Material Reality: Phil Gautreau

2015 Craft Show artist Phil Gautreau is an award-winning Brooklyn-based woodworker who specializes in hand-turned wood bowls and vases and serving boards made from visually unique domestic and exotic woods. We asked him what inspires him about his medium of choice.

How did you start working with wood? What drew you to this medium?

Growing up in New England, woodworking became a hobby that I picked up from my Dad. He’s an original do-it-yourselfer still living in the house designed and built by my grandfather. My Dad and I worked on projects in our woodshop and it was through his example I learned a simple concept: “build and repair,” rather than “discard and replace.” That’s also where I discovered the complexities and the tactile beauty of wood, and where I developed my artistic instinct to make functional pieces.

About 10 years ago, in the throes of a successful career in healthcare management, I started taking woodworking classes. It was infectious—I really loved the freedom to design and create something with my hands! Eventually, I was spending more weekends in the shop and my skills improved, and so a few years ago, right around my 50th birthday, after some careful planning, I decided to swap my wingtips for work boots and start my own woodworking business. It was time to return to what had become my new passion: making things with wood.

How does your material inspire your process?

My creative process starts by sourcing the wood. Part of what makes this experience so gratifying is re-imagining raw wood, whether from a large tree limb or pieces of discarded floor planks from a local residential renovation, and transforming it into an artistic and functional piece.

Over the years, I’ve developed working relationships with many local organizations to acquire wood that’s considered at the end of its useful life. A great example of this is the Brooklyn Botanic Garden. The 52-acre park is over 100 years old and is located in the heart of Brooklyn, only a few miles from my shop. When trees are damaged from storms or need trimming as a result of age, I work with their arborists to determine if any sections can be salvaged for use in my bowls and vases. I’m happy when these materials are used and then returned as finished pieces for their Gift Shop.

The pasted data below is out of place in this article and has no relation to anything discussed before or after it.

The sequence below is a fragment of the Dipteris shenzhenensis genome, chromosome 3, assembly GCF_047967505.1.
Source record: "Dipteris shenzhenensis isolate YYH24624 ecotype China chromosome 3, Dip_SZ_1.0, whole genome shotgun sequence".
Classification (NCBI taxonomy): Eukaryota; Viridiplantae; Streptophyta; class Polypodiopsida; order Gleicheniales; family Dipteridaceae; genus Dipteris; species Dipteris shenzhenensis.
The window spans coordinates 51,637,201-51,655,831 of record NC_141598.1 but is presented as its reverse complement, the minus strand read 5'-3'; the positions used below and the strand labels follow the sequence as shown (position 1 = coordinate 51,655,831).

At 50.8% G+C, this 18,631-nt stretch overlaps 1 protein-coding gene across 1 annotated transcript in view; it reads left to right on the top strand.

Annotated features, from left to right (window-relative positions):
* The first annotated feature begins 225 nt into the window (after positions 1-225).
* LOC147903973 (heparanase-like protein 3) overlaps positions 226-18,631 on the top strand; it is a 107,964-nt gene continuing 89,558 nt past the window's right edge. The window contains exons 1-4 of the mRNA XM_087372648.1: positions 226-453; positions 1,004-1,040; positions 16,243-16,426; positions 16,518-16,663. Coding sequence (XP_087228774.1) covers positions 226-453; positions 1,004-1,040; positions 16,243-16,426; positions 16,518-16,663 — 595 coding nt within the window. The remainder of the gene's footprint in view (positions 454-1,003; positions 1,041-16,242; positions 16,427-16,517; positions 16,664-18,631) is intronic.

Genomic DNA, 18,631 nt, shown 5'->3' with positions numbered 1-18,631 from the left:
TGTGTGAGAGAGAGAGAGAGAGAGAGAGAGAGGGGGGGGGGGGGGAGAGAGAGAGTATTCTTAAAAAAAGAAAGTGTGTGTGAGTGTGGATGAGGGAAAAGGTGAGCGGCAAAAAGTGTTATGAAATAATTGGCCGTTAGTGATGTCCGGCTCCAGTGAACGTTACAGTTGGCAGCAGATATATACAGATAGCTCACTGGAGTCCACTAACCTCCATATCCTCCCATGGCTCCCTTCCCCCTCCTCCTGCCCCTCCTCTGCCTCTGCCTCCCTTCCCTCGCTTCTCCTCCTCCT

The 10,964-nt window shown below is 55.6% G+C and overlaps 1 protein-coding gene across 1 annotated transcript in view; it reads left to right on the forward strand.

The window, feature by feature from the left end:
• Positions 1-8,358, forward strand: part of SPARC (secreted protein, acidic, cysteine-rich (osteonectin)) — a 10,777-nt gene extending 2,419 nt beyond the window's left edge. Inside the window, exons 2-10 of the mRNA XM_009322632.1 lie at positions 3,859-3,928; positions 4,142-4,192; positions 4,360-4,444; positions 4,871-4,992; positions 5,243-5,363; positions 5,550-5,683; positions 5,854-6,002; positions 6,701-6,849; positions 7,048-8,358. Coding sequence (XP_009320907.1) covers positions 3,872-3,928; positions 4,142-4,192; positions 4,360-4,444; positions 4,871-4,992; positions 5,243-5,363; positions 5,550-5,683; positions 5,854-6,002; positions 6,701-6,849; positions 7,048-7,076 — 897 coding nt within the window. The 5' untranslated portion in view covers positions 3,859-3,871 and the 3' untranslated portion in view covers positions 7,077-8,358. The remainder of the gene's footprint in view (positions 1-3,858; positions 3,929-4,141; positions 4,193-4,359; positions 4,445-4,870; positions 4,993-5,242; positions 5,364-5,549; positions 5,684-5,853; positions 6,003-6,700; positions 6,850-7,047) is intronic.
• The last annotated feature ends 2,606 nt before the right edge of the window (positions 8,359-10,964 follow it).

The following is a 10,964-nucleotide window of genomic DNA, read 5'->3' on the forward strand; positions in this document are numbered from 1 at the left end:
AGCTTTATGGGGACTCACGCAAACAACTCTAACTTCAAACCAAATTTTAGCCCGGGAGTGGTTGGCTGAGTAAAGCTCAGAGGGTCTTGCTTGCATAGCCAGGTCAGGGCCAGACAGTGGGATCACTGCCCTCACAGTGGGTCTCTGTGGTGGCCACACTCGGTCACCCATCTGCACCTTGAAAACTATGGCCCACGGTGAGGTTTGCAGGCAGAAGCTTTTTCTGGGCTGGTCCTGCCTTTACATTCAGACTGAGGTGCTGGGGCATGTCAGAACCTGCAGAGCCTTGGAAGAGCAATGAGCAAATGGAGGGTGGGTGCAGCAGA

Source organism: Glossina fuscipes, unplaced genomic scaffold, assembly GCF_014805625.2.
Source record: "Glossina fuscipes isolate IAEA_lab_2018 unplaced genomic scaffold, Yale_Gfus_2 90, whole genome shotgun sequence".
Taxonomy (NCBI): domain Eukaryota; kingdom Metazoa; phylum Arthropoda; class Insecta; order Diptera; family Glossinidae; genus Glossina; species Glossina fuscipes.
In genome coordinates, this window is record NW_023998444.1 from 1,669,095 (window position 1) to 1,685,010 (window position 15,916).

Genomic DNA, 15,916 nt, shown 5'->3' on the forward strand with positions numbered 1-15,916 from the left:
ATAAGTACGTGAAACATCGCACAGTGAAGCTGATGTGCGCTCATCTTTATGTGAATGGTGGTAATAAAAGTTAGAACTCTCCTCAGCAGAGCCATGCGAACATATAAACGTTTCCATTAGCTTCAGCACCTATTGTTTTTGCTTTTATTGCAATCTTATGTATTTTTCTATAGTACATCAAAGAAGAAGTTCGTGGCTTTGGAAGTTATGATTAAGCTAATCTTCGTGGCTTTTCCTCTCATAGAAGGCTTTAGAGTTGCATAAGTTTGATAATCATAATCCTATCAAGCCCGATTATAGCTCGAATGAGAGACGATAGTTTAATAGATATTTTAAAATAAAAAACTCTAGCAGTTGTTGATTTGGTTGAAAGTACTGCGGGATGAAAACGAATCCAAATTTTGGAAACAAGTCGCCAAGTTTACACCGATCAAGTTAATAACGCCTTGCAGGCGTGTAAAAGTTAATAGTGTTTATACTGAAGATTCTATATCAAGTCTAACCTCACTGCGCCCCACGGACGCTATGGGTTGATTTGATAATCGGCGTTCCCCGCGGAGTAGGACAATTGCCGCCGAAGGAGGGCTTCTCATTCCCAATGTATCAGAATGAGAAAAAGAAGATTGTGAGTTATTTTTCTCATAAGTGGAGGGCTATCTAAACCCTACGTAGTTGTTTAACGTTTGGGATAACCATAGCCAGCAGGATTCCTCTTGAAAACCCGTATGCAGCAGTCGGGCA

I also work extensively with local wood salvage stores to source items that would otherwise have been discarded. The advantage of using these materials is to prolong the useful life of the wood by upcycling it into a new useable piece.

In all cases, my designs incorporate wood imperfections, rather than eliminating them. I craft each piece by carefully carving away layers to reveal the unique character of each piece. The result is something contemporary, sophisticated and organic.

Tell us about any challenges associated with and special considerations for working with wood.

Woodturning on a lathe involves spinning a chunk of wood at high speeds. It takes a broad knowledge of wood characteristics, an understanding of the how to safely use a lathe, and proper hand tool techniques. So, let’s just say it takes practice! Once the exterior bowl is shaped and the interior is hollowed, the bowl is sanded smooth. It’s also dangerous, so it’s important to learn and practice slowly.

What has surprised you about your own work, and/or people's reactions to it?

I produce custom-designed furniture on a commission basis, working directly with interior designers and one-on-one with customers. Many of these pieces are made from locally-sourced wood and retain a natural edge, many times incorporating my own hand-turned wooden legs or metal bases.

Ultimately, my customers appreciate finely crafted wood products with a story. They’re not looking for a mass-produced bowl, cutting board or piece of furniture. They want to know the origin of the materials and how and where it’s made. Having the story behind each piece lets them embrace it as their own.

© 2002 - 2020 Philadelphia Museum of Art Craft Show. All rights reserved.
Privacy | Copyright

The Women's Committee of the Philadelphia Museum of Art
P.O. Box 7646
Philadelphia, PA 19101-7646
Phone: (215) 684-7930
E-mail twcpma@philamuseum.org